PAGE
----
Born in Brooklyn and raised in New Jersey, Gregg Swensen felt a bloodline jolt from the fall of the Twin Towers. Gregg's father, Sonny, was an ironworker who helped build the World Trade Center; Swensen is a former ironworker who helped erect some of the office buildings that surround the now-sacred turf known as Ground Zero.

    He now sees a high-risk world where terrorists, gangbangers and criminals are on the prowl and the cops always arrive after a violent deal has already gone down.

    "The criminals have gotten so brazen -- home invasions where people are sitting at home, watching TV when the door busts open and criminals rob and rape and kill," said Swensen, 40. "You know what? There is an element in this world whose intent is to kill as many of us as possible -- Americans, Westerners."

    The Swensens already had a shotgun in their house for self-defense. When they decided they needed a pistol, Gregg Swensen looked to his co-worker, Bill Kavanaugh, for advice.

    "I never thought in my whole life I'd own a gun," said Cindi Swensen, 52, a petite retired administrative assistant who was born and raised in New Jersey. "It never entered my realm of consciousness. I wasn't afraid of them; they just weren't relevant to me."

    She and her husband both got concealed-carry permits two years ago. She carries a .38-caliber revolver in a fanny pack; he carries a .45-caliber semiautomatic pistol.

    "Let me tell you about carrying a gun -- it makes you more polite," said Cindi Swensen, who describes herself as feisty and confrontational. "You don't want to do something stupid, and provoking a confrontation while carrying would be stupid. The idea that people with a permit are wild-eyed and full of road rage -- nothing could be further from the truth."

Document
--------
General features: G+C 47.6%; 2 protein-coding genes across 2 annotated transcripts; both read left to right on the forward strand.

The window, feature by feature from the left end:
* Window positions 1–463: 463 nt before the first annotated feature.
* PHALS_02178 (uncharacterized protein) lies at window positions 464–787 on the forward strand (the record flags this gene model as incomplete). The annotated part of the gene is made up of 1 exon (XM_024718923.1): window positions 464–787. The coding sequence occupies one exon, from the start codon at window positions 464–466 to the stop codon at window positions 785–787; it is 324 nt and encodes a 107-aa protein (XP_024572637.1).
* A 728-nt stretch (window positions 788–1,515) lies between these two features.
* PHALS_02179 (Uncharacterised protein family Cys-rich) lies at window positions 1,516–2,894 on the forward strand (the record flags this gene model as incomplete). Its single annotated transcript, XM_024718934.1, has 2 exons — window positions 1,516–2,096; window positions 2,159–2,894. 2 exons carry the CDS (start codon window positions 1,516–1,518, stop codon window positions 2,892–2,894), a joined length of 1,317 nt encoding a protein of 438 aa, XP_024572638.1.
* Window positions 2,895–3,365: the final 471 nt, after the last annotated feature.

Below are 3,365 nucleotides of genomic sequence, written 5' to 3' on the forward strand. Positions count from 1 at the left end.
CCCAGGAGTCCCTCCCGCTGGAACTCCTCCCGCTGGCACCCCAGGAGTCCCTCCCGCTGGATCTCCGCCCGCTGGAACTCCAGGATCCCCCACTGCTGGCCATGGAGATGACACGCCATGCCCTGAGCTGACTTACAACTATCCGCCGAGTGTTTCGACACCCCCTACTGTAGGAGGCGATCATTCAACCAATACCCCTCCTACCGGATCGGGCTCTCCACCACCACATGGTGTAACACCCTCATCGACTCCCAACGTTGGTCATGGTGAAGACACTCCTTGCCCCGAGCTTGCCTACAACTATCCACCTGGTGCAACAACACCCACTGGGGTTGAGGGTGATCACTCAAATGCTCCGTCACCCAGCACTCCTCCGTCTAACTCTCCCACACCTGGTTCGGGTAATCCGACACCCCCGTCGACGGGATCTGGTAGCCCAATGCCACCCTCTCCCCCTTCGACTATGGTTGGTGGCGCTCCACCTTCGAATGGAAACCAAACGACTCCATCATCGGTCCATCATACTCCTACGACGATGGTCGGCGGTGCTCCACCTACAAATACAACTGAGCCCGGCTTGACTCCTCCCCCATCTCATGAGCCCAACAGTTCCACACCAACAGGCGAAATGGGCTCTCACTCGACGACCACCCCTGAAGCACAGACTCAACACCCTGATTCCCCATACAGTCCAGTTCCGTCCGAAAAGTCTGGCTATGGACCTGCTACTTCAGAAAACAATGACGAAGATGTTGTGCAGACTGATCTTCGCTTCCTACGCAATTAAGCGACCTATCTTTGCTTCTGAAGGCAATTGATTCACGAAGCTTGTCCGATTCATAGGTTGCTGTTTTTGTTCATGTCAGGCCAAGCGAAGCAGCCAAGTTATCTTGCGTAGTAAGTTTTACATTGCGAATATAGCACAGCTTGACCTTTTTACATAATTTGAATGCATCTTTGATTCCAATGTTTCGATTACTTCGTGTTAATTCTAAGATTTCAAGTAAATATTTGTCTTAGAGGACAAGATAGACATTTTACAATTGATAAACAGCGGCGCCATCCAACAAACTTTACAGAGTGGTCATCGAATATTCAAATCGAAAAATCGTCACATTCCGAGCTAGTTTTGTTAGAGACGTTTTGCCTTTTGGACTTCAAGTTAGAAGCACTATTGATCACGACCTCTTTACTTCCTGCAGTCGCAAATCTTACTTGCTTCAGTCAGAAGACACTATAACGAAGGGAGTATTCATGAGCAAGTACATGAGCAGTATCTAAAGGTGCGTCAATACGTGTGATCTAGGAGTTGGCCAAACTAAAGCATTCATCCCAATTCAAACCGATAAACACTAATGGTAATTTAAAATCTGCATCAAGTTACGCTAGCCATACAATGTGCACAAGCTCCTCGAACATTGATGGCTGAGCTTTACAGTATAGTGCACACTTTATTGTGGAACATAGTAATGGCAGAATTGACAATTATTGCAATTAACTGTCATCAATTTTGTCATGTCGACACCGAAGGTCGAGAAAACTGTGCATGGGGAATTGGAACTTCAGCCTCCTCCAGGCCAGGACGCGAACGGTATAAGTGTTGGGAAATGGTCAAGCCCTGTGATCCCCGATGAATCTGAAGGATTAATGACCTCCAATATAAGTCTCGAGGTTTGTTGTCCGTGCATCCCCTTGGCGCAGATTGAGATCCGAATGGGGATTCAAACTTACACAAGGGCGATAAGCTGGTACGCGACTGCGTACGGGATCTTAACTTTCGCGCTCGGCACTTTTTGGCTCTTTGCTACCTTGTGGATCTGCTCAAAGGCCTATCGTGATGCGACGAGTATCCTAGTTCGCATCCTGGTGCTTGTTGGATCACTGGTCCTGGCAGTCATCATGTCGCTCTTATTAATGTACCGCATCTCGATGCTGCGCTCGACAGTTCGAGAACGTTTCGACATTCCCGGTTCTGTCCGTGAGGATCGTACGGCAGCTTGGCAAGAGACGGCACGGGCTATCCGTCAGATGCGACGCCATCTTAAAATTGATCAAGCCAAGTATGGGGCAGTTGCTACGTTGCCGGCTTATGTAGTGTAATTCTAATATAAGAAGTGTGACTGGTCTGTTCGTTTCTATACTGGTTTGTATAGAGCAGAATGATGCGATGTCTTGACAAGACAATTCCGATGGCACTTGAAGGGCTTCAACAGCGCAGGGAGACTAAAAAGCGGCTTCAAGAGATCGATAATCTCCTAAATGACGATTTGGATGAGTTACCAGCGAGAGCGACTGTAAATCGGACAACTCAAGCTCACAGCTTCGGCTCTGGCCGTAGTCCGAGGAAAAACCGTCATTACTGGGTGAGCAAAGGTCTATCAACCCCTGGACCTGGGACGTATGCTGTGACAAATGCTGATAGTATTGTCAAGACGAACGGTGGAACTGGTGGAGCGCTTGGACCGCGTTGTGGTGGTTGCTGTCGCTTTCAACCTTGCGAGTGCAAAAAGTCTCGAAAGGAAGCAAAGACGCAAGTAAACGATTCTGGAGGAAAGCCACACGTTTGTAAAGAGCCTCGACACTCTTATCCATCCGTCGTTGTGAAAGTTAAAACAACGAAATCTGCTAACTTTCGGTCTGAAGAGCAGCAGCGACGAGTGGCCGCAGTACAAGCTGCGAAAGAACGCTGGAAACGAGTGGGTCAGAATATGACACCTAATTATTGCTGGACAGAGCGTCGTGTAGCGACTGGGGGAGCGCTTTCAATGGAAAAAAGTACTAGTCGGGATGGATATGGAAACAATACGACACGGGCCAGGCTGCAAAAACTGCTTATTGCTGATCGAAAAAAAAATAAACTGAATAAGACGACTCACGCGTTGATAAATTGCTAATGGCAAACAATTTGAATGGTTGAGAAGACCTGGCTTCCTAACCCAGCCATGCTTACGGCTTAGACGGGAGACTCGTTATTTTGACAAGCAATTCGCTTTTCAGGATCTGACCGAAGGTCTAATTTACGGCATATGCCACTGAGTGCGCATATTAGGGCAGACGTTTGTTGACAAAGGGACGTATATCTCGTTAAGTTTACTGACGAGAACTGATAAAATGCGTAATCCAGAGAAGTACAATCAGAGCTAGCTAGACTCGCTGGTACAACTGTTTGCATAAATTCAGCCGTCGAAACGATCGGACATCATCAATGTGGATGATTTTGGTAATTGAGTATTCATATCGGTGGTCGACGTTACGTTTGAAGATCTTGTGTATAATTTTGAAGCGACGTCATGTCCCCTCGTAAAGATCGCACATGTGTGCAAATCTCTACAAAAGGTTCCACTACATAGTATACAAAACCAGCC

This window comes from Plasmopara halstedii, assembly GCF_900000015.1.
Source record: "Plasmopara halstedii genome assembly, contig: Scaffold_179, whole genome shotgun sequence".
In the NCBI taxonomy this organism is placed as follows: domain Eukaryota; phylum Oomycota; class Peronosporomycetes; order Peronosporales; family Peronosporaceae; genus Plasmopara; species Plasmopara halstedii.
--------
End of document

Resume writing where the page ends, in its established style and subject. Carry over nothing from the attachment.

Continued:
Bill Kavanaugh first got his permit in 1997 after passing a criminal background check and taking the state-mandated course on firearm safety and on the strict regimen of laws that dictate where it's legal to carry a handgun and when it's legal to pull a pistol in self-defense.

    The permit marks a major turning point in his evolution into an armed private citizen who will take a day off to bend the ear of a state legislator about Second Amendment issues. He's a member of Grass Roots North Carolina, a pro-gun group, but takes pains to point out he isn't an officer or a lobbyist.

    He's a true believer in the deterring power of a concealed hand gun, his faith in firepower shaped by that late-night brush with a would-be carjacker at a Mississippi truck stop.

    Sitting on his living room couch, he hefts his .45-caliber pistol.

    "This helps me not live in fear -- with it or without it on me," he said.

    © Copyright 2006, The News & Observer Publishing Company
    A subsidiary of The McClatchy Company
  2. Waitone

    Waitone Member

    Dec 25, 2002
    The Land of Broccoli and Fingernails
    <smacks the side of monitor>

    Worm hole just opened up over my monitor. I could swear I just read a reasonable, balanced article on CCH in a Raleigh newspaper.
  3. Doug Add

    Doug Add Member

    Apr 10, 2003
    North Carolina
    Frandy beat you to it, and some of us have been discussing the article here
  4. Henry Bowman

    Henry Bowman Senior Member

    Dec 30, 2002
    Cincinnati, Ohio
    :scrutiny: Yeah. That's what my permit says.
    No bias, slant or imflamatory words there. :rolleyes:
  5. Stiletto Null

    Stiletto Null Member

    Jan 3, 2006
    Raleigh, NC
    I think the author was being tongue-in-cheek with the pistolero bit (they ARE trying to draw attention, you know). As for "relaxed laws", how else are they supposed to put it?

    N&O is a pretty conservative paper (as far as newspapers go); don't jump on it too quick.